“It’s really a 100-year thing,” he told the magazine’s Evan Ratliff about a global pandemic, and how history would judge humanity’s efforts to prepare for it. His biggest fear, he said, was a virus unknown to human immune defenses starting a human-to-human transmission chain that would encircle the globe.”
In case you haven’t been keeping up on current events, that’s coronavirus.
Marin Theatre Company Playwright in Residence Lauren Gunderson “did not have to go far to find inspiration for her latest play,” reports the New York Times, as she has been married to Wolfe for nearly a decade. Amidst the pandemic, Gunderson recorded their conversations about Wolfe’s work. The transcripts of those conversations are the basis of The Catastrophist, her new solo play, directed by MTC Artistic Director Jasson Minadakis, that was filmed on the MTC stage and gets its digital world premiere from Jan. 26 through Feb. 28,co-produced by MTC and Round House Theatre in Maryland.
When Minadakis first asked Gunderson “if she was interested in writing a play about (Wolfe), she was adamant — no,” reports the Marin Independent Journal‘s Vicki Larson. But amidst the pandemic, “what kind of changed my mind was really seeing him in this context, waking up every day next to someone who specializes in pandemics when we’re in the middle of a pandemic,” Gunderson told the IJ. “Every play is about people, and this is a person I know very, very well and love very much, so I can translate that kind of intimate knowledge into a play.”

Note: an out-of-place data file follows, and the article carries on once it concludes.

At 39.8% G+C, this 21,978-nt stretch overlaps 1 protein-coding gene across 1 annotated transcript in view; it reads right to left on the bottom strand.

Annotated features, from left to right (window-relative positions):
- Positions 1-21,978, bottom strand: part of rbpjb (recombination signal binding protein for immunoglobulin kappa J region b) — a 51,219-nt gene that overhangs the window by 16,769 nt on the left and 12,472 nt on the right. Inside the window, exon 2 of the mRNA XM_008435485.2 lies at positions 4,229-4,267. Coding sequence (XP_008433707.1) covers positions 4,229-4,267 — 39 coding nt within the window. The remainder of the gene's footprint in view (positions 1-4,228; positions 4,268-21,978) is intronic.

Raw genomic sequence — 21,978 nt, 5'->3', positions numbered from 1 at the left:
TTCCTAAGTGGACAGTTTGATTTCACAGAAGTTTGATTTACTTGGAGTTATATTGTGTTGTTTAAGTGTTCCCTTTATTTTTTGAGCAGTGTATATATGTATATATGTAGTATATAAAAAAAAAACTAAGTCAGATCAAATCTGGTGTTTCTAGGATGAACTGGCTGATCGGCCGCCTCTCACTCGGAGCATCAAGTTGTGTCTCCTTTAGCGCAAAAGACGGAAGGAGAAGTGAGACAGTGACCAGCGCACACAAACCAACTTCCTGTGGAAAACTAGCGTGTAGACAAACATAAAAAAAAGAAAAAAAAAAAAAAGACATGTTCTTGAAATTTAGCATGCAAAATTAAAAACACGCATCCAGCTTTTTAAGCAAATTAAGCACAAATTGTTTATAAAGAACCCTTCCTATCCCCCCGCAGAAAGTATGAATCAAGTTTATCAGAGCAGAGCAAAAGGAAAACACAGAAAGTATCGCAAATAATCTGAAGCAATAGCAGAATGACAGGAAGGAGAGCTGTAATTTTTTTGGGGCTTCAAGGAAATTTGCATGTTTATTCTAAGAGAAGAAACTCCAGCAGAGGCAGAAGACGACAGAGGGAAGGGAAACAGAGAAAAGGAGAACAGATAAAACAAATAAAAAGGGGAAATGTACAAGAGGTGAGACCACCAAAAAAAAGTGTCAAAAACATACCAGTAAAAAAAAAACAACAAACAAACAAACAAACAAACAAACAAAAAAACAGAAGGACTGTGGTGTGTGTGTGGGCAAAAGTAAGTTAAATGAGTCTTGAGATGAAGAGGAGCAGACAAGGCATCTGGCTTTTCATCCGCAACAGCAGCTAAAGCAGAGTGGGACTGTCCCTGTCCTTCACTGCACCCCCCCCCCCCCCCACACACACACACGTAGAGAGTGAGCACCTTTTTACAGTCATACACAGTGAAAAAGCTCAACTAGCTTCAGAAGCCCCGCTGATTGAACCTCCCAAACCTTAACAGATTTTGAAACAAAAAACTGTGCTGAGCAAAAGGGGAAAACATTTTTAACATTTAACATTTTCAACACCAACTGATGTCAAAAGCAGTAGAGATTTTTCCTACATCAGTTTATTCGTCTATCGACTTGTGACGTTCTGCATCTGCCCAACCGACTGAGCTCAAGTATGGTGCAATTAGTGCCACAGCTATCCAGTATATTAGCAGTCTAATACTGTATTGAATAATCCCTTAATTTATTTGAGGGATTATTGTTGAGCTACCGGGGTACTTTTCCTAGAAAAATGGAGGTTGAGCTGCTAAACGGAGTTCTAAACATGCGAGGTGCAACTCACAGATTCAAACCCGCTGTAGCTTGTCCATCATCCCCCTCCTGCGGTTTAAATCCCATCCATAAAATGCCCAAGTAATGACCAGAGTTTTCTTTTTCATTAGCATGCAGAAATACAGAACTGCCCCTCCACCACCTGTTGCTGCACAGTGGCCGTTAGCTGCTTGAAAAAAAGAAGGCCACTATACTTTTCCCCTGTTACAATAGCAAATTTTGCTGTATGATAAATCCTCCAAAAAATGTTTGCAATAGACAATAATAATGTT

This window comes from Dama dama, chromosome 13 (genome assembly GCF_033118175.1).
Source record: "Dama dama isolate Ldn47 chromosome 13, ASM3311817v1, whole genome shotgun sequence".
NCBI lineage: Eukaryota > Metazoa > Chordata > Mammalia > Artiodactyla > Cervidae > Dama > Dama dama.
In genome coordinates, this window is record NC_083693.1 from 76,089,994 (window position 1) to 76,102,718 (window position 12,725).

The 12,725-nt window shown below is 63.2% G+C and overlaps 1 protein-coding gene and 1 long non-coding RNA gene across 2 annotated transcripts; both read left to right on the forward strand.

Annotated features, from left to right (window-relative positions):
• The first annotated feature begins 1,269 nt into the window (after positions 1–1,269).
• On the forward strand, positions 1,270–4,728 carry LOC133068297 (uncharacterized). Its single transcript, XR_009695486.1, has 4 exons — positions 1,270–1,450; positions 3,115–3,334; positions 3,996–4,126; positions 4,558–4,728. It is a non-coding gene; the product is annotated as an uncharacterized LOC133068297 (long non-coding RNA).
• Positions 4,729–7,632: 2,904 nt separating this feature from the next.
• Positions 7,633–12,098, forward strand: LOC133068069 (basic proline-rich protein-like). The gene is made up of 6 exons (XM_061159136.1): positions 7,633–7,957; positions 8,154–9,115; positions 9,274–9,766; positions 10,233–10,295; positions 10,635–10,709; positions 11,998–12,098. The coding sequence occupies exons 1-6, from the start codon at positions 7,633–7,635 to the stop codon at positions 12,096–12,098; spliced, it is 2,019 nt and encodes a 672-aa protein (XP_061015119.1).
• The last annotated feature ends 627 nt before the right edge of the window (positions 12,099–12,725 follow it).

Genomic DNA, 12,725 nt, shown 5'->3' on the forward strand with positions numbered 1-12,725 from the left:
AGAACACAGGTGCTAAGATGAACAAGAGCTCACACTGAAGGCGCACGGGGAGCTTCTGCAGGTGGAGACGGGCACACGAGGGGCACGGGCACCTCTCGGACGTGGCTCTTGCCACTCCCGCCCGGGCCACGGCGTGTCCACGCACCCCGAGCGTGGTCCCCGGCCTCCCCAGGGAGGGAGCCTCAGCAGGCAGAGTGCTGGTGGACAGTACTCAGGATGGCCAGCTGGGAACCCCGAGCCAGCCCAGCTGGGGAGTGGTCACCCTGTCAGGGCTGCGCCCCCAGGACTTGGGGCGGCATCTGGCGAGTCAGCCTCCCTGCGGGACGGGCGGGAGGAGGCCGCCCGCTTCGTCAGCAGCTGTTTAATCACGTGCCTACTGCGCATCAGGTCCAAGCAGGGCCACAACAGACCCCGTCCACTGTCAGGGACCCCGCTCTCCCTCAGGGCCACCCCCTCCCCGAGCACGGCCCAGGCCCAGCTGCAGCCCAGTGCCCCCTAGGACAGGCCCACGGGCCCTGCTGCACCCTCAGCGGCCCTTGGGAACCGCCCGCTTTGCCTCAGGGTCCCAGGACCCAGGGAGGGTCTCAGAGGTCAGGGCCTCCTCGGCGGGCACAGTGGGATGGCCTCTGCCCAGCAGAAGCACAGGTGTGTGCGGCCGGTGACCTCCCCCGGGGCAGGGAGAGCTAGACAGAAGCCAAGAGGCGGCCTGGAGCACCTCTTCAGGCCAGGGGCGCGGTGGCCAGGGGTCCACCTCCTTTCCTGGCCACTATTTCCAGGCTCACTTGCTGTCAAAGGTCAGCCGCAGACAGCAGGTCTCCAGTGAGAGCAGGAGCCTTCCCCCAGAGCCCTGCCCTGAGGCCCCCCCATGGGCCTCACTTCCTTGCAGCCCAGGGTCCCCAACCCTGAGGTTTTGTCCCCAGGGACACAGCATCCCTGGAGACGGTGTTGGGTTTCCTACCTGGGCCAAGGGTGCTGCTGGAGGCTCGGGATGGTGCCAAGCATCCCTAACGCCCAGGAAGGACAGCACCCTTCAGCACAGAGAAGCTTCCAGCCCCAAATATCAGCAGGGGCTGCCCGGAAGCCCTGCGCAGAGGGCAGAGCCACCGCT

The team filmed the play on the MTC stage in December. William DeMeritt, a Shakespeare specialist whom Gunderson recruited to play Wolfe, flew in from New York and stayed in a mother-in-law unit owned by one of MTC’s patrons. The crew, according to the Times, included “a woman whose job was to make sure the director stayed socially distanced from the camera operators; to provide hand sanitizer, gloves and other protective equipment; and to administer coronavirus tests. The tests were so expensive that the crew was forced to cut the filming from two weeks to one.”
“We were all building the boat as we were sailing it,” Gunderson said.
DeMeritt, who in pre-pandemic days had roles in Shakespeare in Love, The Merry Wives of Windsor and a handful of television shows, told the Times he hopes the production inspires an industry that has been walloped by the virus. Anything, he said, to help theater survive the pandemic.